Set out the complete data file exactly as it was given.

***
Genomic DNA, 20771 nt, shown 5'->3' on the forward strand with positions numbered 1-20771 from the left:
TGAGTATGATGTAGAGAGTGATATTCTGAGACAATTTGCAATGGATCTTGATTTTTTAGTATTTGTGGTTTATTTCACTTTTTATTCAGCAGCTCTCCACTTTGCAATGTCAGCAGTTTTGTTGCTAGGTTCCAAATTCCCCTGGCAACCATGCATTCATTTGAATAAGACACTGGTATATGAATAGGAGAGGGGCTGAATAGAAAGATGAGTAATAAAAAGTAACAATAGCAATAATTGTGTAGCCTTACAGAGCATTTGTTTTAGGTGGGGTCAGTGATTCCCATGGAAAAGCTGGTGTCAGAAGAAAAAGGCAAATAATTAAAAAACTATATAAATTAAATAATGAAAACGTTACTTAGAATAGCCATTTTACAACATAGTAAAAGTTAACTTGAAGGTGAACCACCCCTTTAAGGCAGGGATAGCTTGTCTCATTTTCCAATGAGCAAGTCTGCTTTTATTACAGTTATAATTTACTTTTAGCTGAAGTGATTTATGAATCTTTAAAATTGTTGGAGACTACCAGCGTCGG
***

Genomic DNA, 20771 nt, shown 5'->3' on the forward strand with positions numbered 1-20771 from the left:
TGAGTATGATGTAGAGAGTGATATTCTGAGACAATTTGCAATGGATCTTGATTTTTTAGTATTTGTGGTTTATTTCACTTTTTATTCAGCAGCTCTCCACTTTGCAATGTCAGCAGTTTTGTTGCTAGGTTCCAAATTCCCCTGGCAACCATGCATTCATTTGAATAAGACACTGGTATATGAATAGGAGAGGGGCTGAATAGAAAGATGAGTAATAAAAAGTAACAATAGCAATAATTGTGTAGCCTTACAGAGCATTTGTTTTAGGTGGGGTCAGTGATTCCCATGGAAAAGCTGGTGTCAGAAGAAAAAGGCAAATAATTAAAAAACTATATAAATTAAATAATGAAAACGTTACTTAGAATAGCCATTTTACAACATAGTAAAAGTTAACTTGAAGGTGAACCACCCCTTTAAGGCAGGGATAGCTTGTCTCATTTTCCAATGAGCAAGTCTGCTTTTATTACAGTTATAATTTACTTTTAGCTGAAGTGATTTATGAATCTTTAAAATTGTTGGAGACTACCAGCGTCGG